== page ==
“Abu Dhabi Finance is one of the tools that the Government is using to stimulate the real estate market,” said Ali Eid al Mehairi, the company’s chairman.

How the global downturn took its toll on the Waterfront

In a city of huge projects, the Waterfront was to trump them all.

At a ceremony revealing the plans in 2005, executives from Nakheel, the Dubai World subsidiary that created Dubai’s Palm islands and The World archipelago, described the project that would balloon into a 130 square kilometre piece of land that would one day have enough homes and offices for 1.5 million people. It would be a new city that would unify two other massive projects: the reclaimed Palm Jebel Ali and a 75km waterway through the desert called the Arabian Canal. It would cost Dh100 billion (US$27.22bn).

Not only was the Waterfront Nakheel’s largest project, but it also formed the backbone of the company’s multibillion-dollar financing strategy. Waterfront land valued at Dh7.6bn was used to secure three Islamic bonds issued by Nakheel with a total value of $5.25bn. The sprawling project will play a major part in Dubai World’s restructuring proposal to creditors in the next few months as the conglomerate weighs which phases will be built and which should be scaled back or redesigned in the aftermath of the property decline.

Capital gains in Dubai?

Buried deep in the recent IMF report about Dubai is a very interesting nugget. Describing how the property bubble got out of hand, the IMF team say that the Dubai authorities are looking at other ways to limit "renewed speculative pressures in the real estate sector":

  • "More frequent and closer monitoring of bank practices related to this sector;
  • "The possible introduction of a capital gains tax on property transactions (registered by the Dubai Land Department) and on securities that derive their value from real property;
  • A more active Real Estate Regulatory Authority (Rera) as concerns compliance with Anti-Money Laundering regulations by property developers, brokers and other intermediaries. This could help slow down transactions that do not require local financing."
Obviously, the large font is my emphasis. But this seems like a major change on the horizon that would have far reaching consequences for property investors and home buyers in Dubai. We're unlikely to find out from Rera what the plan is for the time being. The regulators of the property sector in Dubai have pulled out of the public sphere for the last year.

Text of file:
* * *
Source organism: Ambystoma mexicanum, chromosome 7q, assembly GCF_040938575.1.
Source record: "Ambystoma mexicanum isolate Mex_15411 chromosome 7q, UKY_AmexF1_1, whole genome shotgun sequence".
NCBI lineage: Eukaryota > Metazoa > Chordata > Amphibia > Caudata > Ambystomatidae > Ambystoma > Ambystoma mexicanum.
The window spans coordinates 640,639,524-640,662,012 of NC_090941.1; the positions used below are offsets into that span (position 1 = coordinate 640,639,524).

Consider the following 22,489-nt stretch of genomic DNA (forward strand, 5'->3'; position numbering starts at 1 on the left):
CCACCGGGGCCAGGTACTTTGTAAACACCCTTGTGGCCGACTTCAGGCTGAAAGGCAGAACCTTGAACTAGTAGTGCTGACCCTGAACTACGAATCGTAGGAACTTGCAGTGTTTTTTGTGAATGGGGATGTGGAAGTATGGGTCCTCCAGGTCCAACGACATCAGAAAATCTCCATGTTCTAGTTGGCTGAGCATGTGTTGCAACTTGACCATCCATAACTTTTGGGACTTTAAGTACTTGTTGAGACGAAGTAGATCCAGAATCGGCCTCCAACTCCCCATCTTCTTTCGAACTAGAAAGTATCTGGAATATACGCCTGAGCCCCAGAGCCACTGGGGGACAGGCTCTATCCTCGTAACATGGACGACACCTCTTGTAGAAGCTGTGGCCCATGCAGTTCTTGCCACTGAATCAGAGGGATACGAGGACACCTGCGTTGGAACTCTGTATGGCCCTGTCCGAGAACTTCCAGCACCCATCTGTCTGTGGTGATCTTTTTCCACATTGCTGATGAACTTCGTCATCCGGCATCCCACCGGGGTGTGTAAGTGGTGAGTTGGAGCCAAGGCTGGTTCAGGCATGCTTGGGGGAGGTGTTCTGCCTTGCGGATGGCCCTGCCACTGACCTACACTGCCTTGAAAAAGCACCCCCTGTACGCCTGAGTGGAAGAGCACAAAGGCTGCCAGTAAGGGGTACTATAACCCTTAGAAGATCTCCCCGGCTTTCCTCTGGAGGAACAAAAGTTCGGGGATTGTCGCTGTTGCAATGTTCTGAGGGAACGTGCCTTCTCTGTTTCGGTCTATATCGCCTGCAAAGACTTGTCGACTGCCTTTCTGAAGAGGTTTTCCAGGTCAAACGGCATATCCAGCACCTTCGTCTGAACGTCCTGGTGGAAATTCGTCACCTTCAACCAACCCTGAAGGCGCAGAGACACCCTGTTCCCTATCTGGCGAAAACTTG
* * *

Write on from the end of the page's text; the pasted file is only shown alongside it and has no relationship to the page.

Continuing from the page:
United Arab Emirates: 2009 Article IV Consultation—Staff Report; Public Information Notice; and Statement by the Executive Director for United Arab Emirates

The following documents have been released and are included in this package:

• The staff report, prepared by a staff team of the IMF, following discussions that ended on
January 13, 2010, with the officials of United Arab Emirates on economic developments and
policies. Based on information available at the time of these discussions, the staff report was
completed on February 3, 2010. The views expressed in the staff report are those of the staff
team and do not necessarily reflect the views of the Executive Board of the IMF.

• A Public Information Notice (PIN).

• A statement by the Executive Director for United Arab Emirates.

Dubai to Cut Spending to Save $1 Billion This Year

Dubai ordered government departments to cut spending this year to reduce the size of the emirate’s planned 6 billion dirham ($1.6 billion) deficit, the department of finance said.

Departments were told to reduce spending by 15 percent to save about $1 billion and narrow the emirate’s planned budget deficit, a spokeswoman at the department of finance said in response to e-mailed questions.